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There has been a lot of talk about millennials lately, so let’s talk about Generation Z for a change! Gen Z is loosely defined as anyone born since 1995. In the US, they already represent $44 billion in annual purchasing power, according to a study by ad agency sparks & honey. So it’s about time brands and entertainment companies should start looking at their interests and media behaviour.

At first glance, these digital natives might look strikingly familiar. But looks can be deceiving. For example, millennials might be digitally savvy too, but they grew up in a world without smartphones and just on the cusp of the internet boom. Most Gen Zs, however, could swipe before they even could walk or talk. Screens were always a part of their lives. While tech-savvy millennials might have two screens, the tech-innate Gen Z multi-task across five screens (TV, phone, laptop, desktop and either a tablet or some handheld gaming device).

Another difference is that Gen Z-ers tend to see the web more as a tool for getting things done, rather than a place to be discovered and become famous. That’s why they prefer Snapchat over Facebook. The self-destructing messaging app sends photos or videos directly to one friend rather than to a whole feed of Facebook followers. Gen Z is also less influenced by celebrities, but rather by influencers such as YouTube stars and peer reviews. The Deep Focus Cassandra report found that Gen Z-ers want to see “real people” in advertisements, while only 37% prefer celebrities. That might explain why 85% of them visit YouTube more than any other social site, where an average Joe can get millions of views and comments (source: Marketwired).

“Gen Z and millennials is not a thing, they’re two things,” exclaimed AwesomenessTV CEO Brian Robbins during the multi-channel network’s NewFronts presentation. And unlike most other digital players, AwesomenessTV puts more emphasis on reaching the teens and tweens of Gen Z than reaching millennials. AwesomenessTV will become the first to partner with messaging app Kik, launching a bot that combines native video and chat. In the near future, character bots will launch for AwesomenessTV’s scripted series and films to deliver companion narratives, behind-the-scenes features and alternative endings driven by audience participation (source: Adweek).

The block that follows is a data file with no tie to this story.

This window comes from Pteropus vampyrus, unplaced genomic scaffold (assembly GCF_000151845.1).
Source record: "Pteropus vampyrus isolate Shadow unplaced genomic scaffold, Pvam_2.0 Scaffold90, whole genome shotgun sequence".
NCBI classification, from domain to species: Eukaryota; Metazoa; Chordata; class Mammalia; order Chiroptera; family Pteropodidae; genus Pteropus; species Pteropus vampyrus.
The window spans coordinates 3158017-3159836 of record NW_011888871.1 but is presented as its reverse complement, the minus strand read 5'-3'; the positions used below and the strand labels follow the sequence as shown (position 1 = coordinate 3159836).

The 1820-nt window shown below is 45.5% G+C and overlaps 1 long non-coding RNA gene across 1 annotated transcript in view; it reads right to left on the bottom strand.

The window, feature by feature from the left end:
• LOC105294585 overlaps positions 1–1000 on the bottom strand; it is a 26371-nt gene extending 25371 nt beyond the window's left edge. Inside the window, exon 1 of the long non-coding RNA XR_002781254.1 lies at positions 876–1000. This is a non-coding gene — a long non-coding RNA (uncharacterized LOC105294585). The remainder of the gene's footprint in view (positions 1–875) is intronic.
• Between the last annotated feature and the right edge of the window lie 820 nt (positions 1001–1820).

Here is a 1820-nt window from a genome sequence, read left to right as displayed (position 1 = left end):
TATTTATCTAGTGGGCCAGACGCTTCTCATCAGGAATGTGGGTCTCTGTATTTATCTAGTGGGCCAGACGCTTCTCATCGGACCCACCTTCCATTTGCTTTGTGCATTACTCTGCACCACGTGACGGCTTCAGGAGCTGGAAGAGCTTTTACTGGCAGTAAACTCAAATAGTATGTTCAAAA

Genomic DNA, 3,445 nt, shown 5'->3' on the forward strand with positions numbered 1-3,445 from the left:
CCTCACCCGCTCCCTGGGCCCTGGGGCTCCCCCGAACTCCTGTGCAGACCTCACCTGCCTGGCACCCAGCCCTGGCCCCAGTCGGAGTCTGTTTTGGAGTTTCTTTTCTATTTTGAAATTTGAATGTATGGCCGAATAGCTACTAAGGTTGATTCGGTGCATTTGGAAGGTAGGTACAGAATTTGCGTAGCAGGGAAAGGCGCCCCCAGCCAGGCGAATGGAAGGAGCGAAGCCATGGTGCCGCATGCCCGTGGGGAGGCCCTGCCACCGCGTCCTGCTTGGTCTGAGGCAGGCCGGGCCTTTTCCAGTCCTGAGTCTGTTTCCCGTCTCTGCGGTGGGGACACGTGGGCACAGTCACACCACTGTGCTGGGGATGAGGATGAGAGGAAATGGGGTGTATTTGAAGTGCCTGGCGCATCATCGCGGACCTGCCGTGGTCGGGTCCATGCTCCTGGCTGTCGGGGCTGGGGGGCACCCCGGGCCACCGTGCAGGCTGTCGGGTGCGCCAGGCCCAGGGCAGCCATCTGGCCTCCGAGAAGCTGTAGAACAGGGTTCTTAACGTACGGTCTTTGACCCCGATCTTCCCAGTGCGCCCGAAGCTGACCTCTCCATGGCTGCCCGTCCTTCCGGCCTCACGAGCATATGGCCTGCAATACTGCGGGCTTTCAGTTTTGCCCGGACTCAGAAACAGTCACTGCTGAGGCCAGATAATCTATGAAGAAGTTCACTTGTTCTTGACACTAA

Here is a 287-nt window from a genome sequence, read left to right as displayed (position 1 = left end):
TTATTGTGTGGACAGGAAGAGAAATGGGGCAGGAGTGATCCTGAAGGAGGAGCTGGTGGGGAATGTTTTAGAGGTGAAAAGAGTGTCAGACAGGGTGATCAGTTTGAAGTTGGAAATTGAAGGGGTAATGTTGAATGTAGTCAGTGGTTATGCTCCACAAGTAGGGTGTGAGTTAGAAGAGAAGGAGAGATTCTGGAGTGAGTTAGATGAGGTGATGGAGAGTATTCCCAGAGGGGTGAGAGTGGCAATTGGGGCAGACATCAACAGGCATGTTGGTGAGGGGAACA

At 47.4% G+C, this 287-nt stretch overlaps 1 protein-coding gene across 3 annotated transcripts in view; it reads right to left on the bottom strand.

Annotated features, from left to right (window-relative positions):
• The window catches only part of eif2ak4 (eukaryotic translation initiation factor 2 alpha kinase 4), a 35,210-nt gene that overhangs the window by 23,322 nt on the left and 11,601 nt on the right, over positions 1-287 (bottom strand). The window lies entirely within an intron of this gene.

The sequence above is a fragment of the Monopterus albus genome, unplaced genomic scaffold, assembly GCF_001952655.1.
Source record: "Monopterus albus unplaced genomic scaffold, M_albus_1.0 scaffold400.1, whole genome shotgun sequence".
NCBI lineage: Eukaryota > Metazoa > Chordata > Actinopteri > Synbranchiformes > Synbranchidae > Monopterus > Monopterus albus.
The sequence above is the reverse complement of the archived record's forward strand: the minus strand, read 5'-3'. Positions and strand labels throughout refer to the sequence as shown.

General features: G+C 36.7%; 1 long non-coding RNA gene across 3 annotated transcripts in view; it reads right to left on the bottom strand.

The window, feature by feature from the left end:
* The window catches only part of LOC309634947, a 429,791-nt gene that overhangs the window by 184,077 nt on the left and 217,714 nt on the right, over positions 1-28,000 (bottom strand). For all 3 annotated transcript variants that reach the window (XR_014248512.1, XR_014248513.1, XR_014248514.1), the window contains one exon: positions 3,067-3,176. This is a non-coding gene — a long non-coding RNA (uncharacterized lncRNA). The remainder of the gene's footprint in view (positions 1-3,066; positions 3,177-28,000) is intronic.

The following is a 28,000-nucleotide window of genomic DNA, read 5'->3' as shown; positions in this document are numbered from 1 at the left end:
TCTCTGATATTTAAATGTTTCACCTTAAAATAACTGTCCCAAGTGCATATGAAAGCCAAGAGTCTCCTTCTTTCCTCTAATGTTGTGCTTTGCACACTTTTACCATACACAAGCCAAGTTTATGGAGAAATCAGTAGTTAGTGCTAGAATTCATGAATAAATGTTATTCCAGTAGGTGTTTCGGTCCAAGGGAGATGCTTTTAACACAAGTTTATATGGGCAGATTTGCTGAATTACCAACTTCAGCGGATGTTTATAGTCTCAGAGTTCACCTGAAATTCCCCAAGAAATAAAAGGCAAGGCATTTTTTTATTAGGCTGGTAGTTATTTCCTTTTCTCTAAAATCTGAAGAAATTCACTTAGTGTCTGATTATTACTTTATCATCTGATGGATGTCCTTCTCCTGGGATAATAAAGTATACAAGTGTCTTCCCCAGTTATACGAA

Teens use media differently from millennials today, because they saw all of millennials’ awkward over-sharing moments on Facebook. They value Snapchat, as it remembers nothing, and YouTube as it allows “average” people to make it to the big screen – unlike the types of overly aspirational characters on TV. The content marketing experts of our time are not brands, they are social media stars – personalities within YouTube, Vine, Snapchat and Instagram – who more naturally understand how to build, retain and engage an audience in new media than any big name in marketing. Therefore, brands need to think beyond the official handle. Like any music artist, an official brand handle is just a piece of the social reach. It’s the superfans or brand ambassadors that can help building reach across platforms and audiences. Achieving scale in the modern media landscape means partnering with social famous talent, or influencers, that extend your message and deliver it in a way that’s alive versus static.


Top photo: ©
Shutterstock / Antonio Guillem


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About Author

Sandra Lehner

Sandra Lehner is VP of Digital Programming Europe at Frequency. She is a frequent contributor to MIPBlog, and speaks regularly at MIPTV & MIPCOM.

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